Wednesday, November 28, 2012

Books for a Cause

So, I've been thinking lately about book related charity drives. I'm all for helping out good causes but when charity events involve artists or entertainers (including authors) they typically also have the ulterior motive of promotion.

And I guess there's nothing wrong with that, but there's an invisible line somewhere and I'm just not sure where it is.

Cases in point...

Several times a year there are auctions for charities where authors and others involved in publishing give away books or critiques or other book or publishing related prizes to raise money. Fans and aspiring authors bid on the prizes. Those auctions are great, I think. Do they maybe increase the visibility of the people donating prizes? Perhaps. But the "publicity" involved seems minor to me compared to the money raised for the cause. And other than a tiny bit of publicity, the authors don't get anything in return. I have no qualms about being involved in one of those auctions.

On the other hand, mega-best-selling non-fiction author Tim Ferriss is running this thing right now where he's donating part of this royalties to charity if people help him sell/promote his new book. I'm not sure exactly how it all works, but what feels wrong about it isn't the donation part, it's the fact that he's claiming his books have been banned in order to entice people to participate/help him sell books which, yes, will peripherally mean that he donates more money to charity.

The reason this one has a squick factor for me isn't that he's giving away part of his royalties. No... it's that banned is a loaded word when it comes to books. And based on how that word is normally used in the book world, his books have not been "banned".

However, it is true that his publisher and therefore his book, have been boycotted by virtually every bookseller in North America...  And, um, Ferriss and I have the same publisher so I know how much that sucks... but I'd never try to convince people that my books have been banned. I think boycotted is a less-loaded word that describes the situation better. (And if you want to buy my book, I suggest you order it from an online retailer because the chances of finding it in a physical bookstore are slim to nil. See boycott.)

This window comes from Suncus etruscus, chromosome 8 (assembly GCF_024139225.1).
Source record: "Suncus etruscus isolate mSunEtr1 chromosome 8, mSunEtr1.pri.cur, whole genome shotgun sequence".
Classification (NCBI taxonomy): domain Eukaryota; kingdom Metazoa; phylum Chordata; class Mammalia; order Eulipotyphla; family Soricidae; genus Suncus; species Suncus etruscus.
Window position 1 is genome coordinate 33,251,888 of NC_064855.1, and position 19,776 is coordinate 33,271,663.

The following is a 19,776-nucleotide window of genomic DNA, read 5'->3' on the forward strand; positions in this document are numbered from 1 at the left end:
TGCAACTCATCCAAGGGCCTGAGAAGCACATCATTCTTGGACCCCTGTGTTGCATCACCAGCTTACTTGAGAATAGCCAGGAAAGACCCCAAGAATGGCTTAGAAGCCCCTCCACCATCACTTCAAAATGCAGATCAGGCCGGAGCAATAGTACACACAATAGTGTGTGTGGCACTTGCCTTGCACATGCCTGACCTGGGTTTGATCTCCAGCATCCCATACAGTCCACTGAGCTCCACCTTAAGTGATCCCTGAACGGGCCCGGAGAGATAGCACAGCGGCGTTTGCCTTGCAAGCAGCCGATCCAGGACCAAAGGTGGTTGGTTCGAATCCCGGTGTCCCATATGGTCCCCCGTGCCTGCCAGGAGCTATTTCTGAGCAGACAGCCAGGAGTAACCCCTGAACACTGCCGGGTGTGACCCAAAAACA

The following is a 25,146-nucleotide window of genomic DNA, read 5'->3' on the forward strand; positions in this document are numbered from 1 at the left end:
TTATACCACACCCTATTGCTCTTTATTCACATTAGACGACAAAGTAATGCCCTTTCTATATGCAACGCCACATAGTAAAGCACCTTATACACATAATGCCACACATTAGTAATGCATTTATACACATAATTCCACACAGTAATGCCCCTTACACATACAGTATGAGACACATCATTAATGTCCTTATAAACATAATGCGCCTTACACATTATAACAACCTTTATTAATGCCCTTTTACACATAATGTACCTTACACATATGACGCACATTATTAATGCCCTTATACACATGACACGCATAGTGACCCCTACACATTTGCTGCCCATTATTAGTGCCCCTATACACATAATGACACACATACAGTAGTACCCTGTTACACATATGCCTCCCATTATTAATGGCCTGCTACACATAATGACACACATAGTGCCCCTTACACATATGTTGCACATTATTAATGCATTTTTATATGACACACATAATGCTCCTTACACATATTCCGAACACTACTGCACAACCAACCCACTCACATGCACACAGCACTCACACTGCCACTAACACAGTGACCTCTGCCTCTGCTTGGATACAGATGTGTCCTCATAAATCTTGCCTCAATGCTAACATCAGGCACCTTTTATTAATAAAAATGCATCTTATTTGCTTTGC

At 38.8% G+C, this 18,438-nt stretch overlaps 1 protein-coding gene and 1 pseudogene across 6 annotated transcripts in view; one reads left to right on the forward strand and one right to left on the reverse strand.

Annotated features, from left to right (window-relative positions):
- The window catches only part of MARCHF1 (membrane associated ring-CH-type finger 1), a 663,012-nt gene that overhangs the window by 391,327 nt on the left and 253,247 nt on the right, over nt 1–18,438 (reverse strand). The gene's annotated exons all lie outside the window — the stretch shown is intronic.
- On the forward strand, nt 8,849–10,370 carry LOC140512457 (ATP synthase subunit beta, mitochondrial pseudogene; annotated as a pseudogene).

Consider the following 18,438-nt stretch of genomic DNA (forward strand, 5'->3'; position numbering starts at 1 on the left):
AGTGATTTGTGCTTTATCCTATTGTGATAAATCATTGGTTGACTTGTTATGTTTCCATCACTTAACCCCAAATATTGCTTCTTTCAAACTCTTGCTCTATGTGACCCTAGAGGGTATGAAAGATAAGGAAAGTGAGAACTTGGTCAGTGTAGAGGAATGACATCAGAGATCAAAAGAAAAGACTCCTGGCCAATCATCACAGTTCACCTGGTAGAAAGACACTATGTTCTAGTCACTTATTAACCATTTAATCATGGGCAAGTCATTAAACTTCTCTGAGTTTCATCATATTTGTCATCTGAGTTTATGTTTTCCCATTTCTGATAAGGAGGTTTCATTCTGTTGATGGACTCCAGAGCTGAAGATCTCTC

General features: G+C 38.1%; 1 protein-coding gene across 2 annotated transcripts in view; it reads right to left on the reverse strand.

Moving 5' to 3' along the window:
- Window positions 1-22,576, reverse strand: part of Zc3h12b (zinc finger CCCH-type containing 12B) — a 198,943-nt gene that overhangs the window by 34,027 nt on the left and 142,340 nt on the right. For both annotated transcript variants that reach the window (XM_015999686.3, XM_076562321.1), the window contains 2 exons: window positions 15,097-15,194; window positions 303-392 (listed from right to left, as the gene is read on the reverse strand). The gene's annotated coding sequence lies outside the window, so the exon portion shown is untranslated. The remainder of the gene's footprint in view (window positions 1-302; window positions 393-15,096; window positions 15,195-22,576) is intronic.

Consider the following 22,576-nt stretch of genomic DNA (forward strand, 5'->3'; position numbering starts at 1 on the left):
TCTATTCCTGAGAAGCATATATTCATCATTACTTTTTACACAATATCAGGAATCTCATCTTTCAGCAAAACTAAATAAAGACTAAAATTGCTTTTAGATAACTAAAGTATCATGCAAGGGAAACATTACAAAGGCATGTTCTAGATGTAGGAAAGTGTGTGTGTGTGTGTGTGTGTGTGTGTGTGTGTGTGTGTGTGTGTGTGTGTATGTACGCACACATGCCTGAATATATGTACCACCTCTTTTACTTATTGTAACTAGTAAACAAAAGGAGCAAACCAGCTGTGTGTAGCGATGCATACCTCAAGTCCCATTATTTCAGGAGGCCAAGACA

I also heard of another charity drive, recently, involving an author that also had a squick feeling for me, but I think that author's heart was in the right place... so I don't think I'll describe it here in detail.

And now I've been asked to be part of a charity program too. During the month of December, participating authors (including me) are partnering with Amazon Children's Publishing to give e-books to Worldreader. For every one of our books sold, an e-book will be donated to Worldreader. I won't be paid royalties for the donated books, but on the other hand, if the promotion surrounding the charity drive means I sell more books in December, I will get my normal royalties on the books sold...

That scheme feels okay to me. Yes, I'm getting some promotion for being involved, (at least I hope I will), but the books are being freely given to the charity by both me and my publisher. Am I rationalizing? Do I have a double standard?

FYI Here's some info on Worldreader.

Do you have clear lines when it comes to charitable giving? I'm clearly feeling ethically challenged these days.


Molly O'Keefe said...

I don't think you have a double-standard at all and your charity sounds amazing!

I don't have a hard and fast rule about this - but the squick factor seems appropriate. Sometimes it's just the balancing of the phrasing between promotion and charity. too much one way and something totally legitimate seems really sketchy. And vice versa.

Anonymous said...

There is a squick factor involved, because the wording he chooses would incite controversy and it definitely seems overblown, banned is a strange word choice.

Eileen said...

It's a tough one. I know some people who are getting tired of being hit up for charitable donations to the auctions. No one wants to talk about it publicly because it makes them seem hard-hearted.

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